Artists of Then, Now & Forever
Written by Bill Dannof, John Denver, Willie Nelson, Taffy Nivert, and Dolly Parton
What should be little more than an exercise in nostalgia is the most unexpectedly moving country recording in recent memory.
Deftly arranged by Shane McAnally, three classic country songs are woven into one, performed by thirty of the genre’s CMA Award-winning stars, past and present. The guest list includes titans of tradition like Alan Jackson and Charley Pride, alongside pop-flavored superstars like Ronnie Milsap and Rascal Flatts.
It’s only fitting that the three songs that are woven together have one foot solidly planted in tradition and the other in crossover popularity. The core of “Forever Country” is “Take Me Home, Country Roads,” as pure a tribute to the simplicity of country life as home as has ever been written. But for all those trappings, it first gained notice as a British pop hit for Olivia Newton-John, who would share top billing with its writer, John Denver, as the most resented genre interlopers of the mid-seventies. To hear it sung with the reverence of a Carter Family hymn is a minor revelation, and “Forever Country” would’ve been successful if it had limited itself to that one composition.
But by the second verse, we hear Kacey Musgraves begin singing, “If I should stay…” in the background while Eric Church continues “Country Roads” in lead. It’s a subtle foreshadowing of the larger role played by “I Will Always Love You,” but first, we get a visit from “On the Road Again,” a Willie Nelson song that captures the road life of a country singer and was one of Nelson’s most traditional offerings during his period of pop stardom in the early eighties. He wrote it for the movie he was starring in, Honeysuckle Rose, and it became his biggest pop hit up until that point. It fits in effortlessly, as if its chorus was written to be the bridge of “Country Roads.”
And then, there’s “I Will Always Love You.” A simple country love song written by Dolly Parton as a roundabout way to say goodbye to Porter Wagoner, it wandered beyond the limits of country music much like its writer did. First, Parton herself took it to #1 for a second time in 1982, with a new Hollywood pop arrangement befitting its appearance in her film, The Best Little Whorehouse in Texas. And then, another movie, another superstar, as Whitney Houston’s earth-shattering reading became the biggest solo pop hit of all time and led the The Bodyguard soundtrack to worldwide sales of over 45 million copies.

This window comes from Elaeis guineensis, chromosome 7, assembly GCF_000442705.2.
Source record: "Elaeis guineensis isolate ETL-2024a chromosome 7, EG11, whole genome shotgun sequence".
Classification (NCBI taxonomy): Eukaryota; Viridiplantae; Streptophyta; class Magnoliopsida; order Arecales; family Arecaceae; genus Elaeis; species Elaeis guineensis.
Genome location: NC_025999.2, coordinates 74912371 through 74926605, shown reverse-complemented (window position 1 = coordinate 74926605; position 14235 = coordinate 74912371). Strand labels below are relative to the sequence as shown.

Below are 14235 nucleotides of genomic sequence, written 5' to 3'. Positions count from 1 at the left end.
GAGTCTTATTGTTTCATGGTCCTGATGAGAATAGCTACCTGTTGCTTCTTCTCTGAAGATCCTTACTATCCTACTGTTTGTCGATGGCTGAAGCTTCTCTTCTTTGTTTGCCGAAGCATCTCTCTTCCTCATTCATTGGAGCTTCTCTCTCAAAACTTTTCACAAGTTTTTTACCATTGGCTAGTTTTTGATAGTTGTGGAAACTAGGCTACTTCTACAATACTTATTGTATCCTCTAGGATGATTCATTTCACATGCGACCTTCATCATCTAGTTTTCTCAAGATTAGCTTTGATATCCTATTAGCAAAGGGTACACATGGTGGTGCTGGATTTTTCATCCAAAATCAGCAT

How fitting that “Forever Country” mirrors that transition. The most powerful part of the song is the traditional arrangement of the bridge, where three of the best traditional vocalists – Reba McEntire, Alan Jackson, and Vince Gill – showcase the pure mountain beauty of its melody. And then, after a moment of silence that recalls the Houston record, we get some of our most powerful female voices in all of their glory: Carrie Underwood, then Martina McBride, then Trisha Yearwood, and then Faith Hill. (For those who keep score of such things, Yearwood is still the best. Some things never change.)
And just when the song seems in danger of going over the top, everyone else falls silent as Dolly Parton, the greatest icon on a record chock full of them, closes it out all on her own, singing words that may have been sung by more powerful voices, but never with the sweet and simple innocence that only she can summon so charmingly.
There is so much talent on this record that I haven’t even mentioned: Alabama. Tim McGraw. Keith Urban. Brooks & Dunn. George Strait. Miranda Lambert. Dierks Bentley. Little Big Town.
That’s not an exhaustive list.
But because they all are here in service of the song(s), their collective talent only reinforces the one eternal truth about country music, which us lifelong fans cling to when the genre’s days seem the darkest. A great song, sung well, simply presented, will last forever.